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Catholic Identity

"I have come that they may have life and have it abundantly."

Content Structure

Therefore, Religious Education aims to engage all participants in learning experiences that develop the knowledge, skills and attitudes needed to live meaningfully and act responsibly in relation to the religious traditions that they and/or others identify with. The content of Religious Education is structured by the narratives, symbols, lived witness and public expressions that constitute the Catholic Tradition, as the ‘host tradition’ from within which all learners are invited and challenged to enter into meaningful dialogue that promotes richer understanding and more articulated self-identification regarding each one’s faith-stance or worldview.

Enduring Questions

Enduring questions are integral to breaking open the theology of the strands. They invite reflection to foster growth. It is essential to sit with the question in order to move to our preferred faith stance of “Post Critical Belief”. 


The content of the Source of Life Curriculum Framework is structured around the following six content strands:
• Scripture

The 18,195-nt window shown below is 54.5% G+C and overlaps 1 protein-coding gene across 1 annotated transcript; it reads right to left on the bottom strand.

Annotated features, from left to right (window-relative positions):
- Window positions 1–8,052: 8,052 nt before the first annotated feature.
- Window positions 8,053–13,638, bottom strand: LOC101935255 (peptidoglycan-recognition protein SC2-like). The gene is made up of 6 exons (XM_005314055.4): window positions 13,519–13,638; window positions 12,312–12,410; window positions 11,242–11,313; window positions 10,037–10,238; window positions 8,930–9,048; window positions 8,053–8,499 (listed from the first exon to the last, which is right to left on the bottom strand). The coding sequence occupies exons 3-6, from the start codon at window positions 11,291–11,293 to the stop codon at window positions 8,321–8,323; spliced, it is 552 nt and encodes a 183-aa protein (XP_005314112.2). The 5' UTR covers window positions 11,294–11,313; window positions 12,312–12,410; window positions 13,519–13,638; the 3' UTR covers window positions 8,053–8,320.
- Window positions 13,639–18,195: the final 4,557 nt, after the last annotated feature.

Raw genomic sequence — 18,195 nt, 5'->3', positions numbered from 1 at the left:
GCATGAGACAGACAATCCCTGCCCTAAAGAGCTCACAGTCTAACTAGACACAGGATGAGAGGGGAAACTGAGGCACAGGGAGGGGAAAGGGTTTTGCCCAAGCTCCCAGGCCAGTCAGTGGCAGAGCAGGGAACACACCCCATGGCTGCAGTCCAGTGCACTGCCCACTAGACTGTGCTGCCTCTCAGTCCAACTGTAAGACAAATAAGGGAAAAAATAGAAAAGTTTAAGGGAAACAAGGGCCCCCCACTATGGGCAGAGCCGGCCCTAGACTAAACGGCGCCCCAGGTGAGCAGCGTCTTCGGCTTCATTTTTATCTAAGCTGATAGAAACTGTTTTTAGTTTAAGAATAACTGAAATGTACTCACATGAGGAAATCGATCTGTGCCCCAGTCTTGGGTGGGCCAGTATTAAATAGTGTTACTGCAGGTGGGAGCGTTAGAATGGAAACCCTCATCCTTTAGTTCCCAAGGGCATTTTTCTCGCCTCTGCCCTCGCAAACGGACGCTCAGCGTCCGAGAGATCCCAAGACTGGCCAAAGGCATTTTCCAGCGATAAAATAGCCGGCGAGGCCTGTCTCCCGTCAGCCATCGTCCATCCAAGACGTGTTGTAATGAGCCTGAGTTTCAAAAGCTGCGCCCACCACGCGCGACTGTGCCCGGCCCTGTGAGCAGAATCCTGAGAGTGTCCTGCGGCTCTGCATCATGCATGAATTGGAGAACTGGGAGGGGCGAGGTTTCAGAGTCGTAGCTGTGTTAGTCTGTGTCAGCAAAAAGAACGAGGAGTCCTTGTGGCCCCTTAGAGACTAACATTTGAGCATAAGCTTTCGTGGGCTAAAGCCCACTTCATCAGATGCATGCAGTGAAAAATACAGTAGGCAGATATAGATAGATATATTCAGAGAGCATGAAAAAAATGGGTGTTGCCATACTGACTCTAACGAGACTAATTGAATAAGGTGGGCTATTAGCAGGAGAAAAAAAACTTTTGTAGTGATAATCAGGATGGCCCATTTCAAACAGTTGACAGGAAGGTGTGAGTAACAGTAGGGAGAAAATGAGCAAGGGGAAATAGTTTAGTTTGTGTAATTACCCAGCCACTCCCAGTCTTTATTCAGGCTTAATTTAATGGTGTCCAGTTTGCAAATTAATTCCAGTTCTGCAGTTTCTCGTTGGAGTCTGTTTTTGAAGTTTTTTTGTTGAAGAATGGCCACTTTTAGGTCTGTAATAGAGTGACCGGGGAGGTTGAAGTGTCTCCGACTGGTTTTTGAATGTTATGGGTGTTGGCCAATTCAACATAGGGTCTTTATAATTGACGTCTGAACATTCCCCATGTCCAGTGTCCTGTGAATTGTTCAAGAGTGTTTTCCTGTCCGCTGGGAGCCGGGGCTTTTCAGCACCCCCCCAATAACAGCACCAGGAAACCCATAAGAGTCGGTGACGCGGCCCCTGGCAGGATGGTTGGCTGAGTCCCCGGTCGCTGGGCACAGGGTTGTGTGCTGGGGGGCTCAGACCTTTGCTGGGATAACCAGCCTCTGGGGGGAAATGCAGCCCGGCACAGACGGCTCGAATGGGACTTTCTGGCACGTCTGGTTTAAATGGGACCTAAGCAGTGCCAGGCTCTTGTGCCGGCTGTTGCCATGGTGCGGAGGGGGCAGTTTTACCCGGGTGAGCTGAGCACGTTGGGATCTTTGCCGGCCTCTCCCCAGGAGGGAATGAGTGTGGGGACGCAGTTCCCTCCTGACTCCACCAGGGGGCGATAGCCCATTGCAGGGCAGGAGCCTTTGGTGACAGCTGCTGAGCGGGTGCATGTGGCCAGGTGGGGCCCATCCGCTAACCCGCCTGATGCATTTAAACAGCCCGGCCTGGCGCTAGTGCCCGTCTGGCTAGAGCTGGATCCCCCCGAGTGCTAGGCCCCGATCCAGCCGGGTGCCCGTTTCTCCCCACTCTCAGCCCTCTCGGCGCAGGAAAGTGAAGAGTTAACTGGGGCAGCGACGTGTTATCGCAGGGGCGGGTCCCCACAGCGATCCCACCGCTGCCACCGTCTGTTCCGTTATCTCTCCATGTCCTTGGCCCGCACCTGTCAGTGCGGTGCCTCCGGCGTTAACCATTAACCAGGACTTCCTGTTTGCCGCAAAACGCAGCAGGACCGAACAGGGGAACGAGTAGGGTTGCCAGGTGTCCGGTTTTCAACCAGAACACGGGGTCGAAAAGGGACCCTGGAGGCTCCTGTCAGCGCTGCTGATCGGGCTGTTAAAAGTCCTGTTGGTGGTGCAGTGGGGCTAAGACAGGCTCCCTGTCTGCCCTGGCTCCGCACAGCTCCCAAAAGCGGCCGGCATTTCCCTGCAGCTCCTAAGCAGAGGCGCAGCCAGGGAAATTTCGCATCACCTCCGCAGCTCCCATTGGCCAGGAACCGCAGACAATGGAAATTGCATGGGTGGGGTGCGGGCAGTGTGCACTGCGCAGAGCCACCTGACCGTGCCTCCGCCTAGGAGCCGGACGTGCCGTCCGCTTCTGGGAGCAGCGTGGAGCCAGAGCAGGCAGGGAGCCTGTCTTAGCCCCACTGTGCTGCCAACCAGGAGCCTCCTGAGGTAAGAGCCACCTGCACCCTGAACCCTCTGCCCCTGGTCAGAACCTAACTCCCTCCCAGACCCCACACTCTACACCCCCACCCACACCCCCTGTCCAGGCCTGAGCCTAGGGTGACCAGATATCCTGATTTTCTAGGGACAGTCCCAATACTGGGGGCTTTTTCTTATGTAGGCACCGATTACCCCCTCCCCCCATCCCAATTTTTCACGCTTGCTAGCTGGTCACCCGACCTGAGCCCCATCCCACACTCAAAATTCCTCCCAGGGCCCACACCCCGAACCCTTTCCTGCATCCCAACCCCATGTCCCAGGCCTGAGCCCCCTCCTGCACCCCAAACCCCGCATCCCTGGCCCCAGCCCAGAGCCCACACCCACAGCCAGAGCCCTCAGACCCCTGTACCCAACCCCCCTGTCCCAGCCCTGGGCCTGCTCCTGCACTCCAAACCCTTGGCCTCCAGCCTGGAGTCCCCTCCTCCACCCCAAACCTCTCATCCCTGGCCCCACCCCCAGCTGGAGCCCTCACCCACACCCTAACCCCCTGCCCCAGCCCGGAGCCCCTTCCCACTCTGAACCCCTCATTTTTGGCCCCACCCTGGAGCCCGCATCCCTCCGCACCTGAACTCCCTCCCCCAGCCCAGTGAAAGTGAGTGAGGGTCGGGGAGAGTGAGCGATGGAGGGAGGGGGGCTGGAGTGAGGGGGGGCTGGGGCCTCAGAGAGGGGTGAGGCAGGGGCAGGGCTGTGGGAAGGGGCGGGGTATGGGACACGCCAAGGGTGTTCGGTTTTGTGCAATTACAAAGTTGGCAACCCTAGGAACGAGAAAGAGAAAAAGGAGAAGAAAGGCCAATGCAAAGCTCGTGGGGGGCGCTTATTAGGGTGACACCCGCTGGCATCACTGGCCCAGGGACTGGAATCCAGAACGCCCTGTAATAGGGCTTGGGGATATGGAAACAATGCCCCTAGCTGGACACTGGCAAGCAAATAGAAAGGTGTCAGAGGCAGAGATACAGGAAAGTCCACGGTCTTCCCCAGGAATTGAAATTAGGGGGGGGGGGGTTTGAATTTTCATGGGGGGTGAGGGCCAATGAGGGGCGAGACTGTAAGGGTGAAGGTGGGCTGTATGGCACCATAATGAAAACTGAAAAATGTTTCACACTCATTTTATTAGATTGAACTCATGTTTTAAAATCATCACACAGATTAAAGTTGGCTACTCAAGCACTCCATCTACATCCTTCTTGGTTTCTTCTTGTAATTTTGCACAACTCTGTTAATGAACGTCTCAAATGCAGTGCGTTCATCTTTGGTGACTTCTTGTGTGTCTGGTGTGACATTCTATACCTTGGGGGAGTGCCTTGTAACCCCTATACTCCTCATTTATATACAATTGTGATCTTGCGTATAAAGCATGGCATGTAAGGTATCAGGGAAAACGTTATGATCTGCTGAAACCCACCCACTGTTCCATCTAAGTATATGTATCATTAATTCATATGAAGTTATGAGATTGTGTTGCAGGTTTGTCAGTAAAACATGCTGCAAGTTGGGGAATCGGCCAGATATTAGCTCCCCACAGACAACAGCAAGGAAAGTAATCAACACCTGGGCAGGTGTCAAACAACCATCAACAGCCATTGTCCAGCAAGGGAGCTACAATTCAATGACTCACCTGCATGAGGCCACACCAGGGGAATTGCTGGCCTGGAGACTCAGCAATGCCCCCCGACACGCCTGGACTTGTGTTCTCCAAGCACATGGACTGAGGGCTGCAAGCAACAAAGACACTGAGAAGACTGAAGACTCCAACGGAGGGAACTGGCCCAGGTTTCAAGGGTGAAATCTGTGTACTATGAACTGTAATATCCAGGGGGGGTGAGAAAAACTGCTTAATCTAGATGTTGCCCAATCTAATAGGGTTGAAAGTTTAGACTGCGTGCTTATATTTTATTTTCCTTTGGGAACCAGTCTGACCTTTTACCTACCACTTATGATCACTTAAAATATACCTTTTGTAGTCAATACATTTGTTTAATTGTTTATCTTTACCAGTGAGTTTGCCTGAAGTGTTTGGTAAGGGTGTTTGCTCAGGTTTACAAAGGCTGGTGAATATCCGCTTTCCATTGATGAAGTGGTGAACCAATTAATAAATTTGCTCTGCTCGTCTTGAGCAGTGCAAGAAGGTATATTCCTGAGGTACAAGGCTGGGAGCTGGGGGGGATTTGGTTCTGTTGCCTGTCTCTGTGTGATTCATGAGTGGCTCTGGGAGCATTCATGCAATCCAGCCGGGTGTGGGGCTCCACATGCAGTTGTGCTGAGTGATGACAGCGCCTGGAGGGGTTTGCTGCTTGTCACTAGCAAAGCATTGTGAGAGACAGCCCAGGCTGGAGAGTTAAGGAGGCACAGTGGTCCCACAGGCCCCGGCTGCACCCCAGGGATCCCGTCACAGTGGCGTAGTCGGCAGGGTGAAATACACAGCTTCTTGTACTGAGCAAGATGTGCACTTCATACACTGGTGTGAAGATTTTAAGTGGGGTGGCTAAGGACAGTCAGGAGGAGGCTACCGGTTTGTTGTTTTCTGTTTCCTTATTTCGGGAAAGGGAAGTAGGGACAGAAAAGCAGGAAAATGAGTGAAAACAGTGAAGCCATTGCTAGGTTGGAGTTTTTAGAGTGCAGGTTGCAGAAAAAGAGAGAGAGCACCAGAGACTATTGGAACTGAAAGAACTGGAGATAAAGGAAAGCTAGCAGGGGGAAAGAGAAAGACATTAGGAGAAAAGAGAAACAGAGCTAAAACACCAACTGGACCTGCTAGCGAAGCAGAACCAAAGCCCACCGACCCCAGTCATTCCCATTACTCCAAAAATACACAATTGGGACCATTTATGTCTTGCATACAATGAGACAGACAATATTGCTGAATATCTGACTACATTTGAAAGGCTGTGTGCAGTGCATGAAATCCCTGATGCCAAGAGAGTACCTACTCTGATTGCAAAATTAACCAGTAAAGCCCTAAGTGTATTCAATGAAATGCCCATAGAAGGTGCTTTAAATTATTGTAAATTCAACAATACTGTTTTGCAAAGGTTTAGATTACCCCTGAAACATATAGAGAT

• Trinity
• Church and Tradition
• Sacraments
• Prayer/Discernment
• Christian Morality and Social Justice



 In the Victorian Curriculum F–10 a number of capabilities are identified that, while not disciplines in themselves, are essential to the achievement of lifelong learning goals. VCAA says: ‘The capabilities are a set of discrete knowledge and skills, not a statement of pedagogies, and students benefit from explicit instruction in these areas (VCAA, 2015, p.12).


Curriculum Design 

The Curriculum is designed with six strands sequencing key knowledge and skills across the years of schooling to support a progression of learning in Religious Education.

A Standards–based Approach:
• makes teaching and learning more precise and explicit
• helps identify the individual student’s progress in learning
• links planning, teaching, assessing and reporting
• respects diversity amongst students and allows for a variety of methods of organizing and teaching
• helps to identify gaps and overlap in the curriculum
• clarifies expectations and strengthens the instructional dimension of the classroom program
• provides a useful framework and a language for reporting.